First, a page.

People with severe mental illness (SMI) are at least 50% more likely to be overweight for various reasons, including poor nutrition, sedentary lifestyles, and side effects of antipsychotic medications. Among residents with SMI who live in group homes, we examined (1) factors that affected the motivations of both group home operators and residents around improvement of residents' diet and physical activity, (2) how operators and residents viewed responsibility for maintaining good health in group homes, and (3) strategies from operators and residents for improving diet and exercise. The research team conducted 6 focus groups-3 with group home operators and 3 with residents, using a community-based participatory research (CBPR) process and qualitative data analysis. Both group home operators and residents discussed conflicting feelings about foods they know as healthy and foods they prefer to eat. Operators attributed barriers to better health to the perceived negative attitudes of residents and providers, lack of communication with health care providers, and poor working relationships with the state licensing body that protects individual rights on lifestyle choices. Residents reported barriers of their own negative attitudes, limited menu options, lack of organized activities, existing health problems, and side effects of medications. Residents and operators had concrete suggestions for changes they could make individually, as well as recommendations for systemic changes to support healthier lifestyles. These recommendations provide a basis for designing an urgently needed pilot intervention program to address the current epidemic of obesity and diabetes in people with SMI residing in group homes.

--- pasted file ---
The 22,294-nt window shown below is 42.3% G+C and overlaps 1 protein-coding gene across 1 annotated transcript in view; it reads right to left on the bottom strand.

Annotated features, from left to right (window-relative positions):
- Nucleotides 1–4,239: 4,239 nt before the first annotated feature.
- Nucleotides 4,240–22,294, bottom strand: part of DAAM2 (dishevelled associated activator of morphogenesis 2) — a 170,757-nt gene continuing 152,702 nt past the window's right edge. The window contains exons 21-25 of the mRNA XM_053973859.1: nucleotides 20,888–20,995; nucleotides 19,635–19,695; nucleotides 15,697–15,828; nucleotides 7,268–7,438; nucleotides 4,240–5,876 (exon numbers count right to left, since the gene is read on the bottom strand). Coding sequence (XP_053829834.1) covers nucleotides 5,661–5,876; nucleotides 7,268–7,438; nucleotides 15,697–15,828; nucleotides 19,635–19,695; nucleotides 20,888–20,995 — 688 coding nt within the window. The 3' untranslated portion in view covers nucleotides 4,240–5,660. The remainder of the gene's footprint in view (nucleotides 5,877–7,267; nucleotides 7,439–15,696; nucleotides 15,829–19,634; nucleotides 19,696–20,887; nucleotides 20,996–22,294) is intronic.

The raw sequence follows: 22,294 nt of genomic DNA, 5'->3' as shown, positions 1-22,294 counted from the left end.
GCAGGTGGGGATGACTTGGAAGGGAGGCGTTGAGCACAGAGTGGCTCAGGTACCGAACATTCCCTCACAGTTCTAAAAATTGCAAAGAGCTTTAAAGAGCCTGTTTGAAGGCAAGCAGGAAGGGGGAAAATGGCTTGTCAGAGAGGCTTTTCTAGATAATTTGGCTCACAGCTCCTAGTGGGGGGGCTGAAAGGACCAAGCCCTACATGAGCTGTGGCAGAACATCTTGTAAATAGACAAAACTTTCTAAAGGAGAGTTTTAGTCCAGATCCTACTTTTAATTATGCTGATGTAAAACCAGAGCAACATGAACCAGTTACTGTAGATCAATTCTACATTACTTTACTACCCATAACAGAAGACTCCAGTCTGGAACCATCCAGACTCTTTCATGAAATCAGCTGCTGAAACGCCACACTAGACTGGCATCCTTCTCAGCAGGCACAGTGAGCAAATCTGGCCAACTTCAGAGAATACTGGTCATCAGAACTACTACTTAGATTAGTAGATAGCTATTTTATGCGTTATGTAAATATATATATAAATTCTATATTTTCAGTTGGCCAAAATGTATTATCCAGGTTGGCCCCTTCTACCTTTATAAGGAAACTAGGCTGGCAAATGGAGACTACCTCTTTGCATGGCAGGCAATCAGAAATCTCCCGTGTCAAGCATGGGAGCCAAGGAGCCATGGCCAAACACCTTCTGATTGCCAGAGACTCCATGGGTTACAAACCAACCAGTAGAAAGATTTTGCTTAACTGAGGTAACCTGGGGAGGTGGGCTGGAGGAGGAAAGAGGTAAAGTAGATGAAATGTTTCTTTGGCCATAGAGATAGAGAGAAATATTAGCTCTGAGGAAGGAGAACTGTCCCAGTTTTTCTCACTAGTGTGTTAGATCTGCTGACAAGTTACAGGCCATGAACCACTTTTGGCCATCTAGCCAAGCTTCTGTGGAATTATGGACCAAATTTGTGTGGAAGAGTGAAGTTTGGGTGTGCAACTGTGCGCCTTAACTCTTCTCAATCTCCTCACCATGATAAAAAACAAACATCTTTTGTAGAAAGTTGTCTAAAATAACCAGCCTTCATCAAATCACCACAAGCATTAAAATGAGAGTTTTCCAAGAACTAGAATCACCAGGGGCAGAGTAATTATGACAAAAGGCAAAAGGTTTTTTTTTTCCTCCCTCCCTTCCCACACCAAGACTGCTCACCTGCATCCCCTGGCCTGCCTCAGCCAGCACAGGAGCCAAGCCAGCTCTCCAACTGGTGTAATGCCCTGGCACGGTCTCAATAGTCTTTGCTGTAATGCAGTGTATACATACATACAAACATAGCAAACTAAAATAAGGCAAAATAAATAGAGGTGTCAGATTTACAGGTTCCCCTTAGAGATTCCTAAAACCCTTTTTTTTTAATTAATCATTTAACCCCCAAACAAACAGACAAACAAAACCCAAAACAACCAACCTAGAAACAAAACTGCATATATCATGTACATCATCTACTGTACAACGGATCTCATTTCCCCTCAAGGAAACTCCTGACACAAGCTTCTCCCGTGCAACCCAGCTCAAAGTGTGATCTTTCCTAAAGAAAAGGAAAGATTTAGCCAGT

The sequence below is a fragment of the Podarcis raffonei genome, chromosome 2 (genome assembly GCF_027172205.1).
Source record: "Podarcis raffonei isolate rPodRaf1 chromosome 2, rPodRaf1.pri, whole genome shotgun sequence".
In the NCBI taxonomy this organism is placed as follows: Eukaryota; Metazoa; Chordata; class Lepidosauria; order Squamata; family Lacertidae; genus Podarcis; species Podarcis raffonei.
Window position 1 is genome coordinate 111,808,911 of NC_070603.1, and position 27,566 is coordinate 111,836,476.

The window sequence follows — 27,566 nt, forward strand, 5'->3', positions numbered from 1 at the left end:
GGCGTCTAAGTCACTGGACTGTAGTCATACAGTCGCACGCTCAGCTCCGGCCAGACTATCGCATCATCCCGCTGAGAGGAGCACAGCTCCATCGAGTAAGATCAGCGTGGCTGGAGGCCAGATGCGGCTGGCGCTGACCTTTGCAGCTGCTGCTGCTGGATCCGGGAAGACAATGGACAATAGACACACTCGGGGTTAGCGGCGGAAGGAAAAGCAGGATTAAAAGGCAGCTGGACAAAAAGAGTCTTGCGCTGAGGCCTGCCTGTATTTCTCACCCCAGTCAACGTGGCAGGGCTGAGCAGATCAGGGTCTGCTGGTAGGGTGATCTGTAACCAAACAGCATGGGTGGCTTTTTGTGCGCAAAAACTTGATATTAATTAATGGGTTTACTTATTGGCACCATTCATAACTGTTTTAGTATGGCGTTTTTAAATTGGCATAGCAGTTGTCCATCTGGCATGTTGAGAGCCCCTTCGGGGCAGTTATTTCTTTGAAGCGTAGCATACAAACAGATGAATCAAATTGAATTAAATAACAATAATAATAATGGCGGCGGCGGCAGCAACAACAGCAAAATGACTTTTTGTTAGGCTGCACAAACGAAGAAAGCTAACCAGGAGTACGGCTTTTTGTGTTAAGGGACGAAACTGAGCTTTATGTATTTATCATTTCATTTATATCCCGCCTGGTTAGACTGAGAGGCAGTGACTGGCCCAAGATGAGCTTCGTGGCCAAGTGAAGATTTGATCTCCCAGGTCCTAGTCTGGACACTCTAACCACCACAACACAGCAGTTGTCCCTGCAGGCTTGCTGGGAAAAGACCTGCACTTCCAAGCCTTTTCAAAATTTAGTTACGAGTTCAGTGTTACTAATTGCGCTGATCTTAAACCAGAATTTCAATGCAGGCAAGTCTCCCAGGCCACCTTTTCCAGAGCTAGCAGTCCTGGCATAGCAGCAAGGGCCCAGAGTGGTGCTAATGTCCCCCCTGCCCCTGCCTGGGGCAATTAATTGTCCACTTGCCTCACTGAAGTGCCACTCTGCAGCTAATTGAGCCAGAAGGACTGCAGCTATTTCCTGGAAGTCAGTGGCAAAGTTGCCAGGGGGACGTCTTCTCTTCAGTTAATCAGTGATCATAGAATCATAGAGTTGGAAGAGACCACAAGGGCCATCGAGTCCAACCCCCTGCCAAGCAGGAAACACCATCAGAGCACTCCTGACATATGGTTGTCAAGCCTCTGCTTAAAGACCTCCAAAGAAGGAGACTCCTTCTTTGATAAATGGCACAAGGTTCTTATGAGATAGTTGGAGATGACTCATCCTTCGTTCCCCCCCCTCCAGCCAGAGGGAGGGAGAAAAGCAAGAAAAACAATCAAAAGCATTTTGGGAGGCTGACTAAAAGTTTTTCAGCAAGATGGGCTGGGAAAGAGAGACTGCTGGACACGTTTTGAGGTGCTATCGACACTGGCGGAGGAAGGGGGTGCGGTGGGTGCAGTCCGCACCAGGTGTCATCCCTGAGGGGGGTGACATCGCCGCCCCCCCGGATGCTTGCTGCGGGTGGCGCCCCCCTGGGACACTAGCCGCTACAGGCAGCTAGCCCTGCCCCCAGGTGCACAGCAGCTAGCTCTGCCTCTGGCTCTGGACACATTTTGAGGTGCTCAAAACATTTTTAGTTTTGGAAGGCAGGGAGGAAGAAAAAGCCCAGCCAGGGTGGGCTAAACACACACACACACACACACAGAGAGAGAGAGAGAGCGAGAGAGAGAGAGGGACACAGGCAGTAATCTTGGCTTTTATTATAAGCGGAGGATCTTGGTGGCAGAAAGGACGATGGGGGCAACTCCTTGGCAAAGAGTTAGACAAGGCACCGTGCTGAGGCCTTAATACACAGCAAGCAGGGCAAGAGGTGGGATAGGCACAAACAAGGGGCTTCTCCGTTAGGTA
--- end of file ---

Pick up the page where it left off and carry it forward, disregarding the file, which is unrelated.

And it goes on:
|Original language||English (US)|
|Number of pages||10|
|Journal||Progress in community health partnerships : research, education, and action|
|State||Published - Dec 2010|
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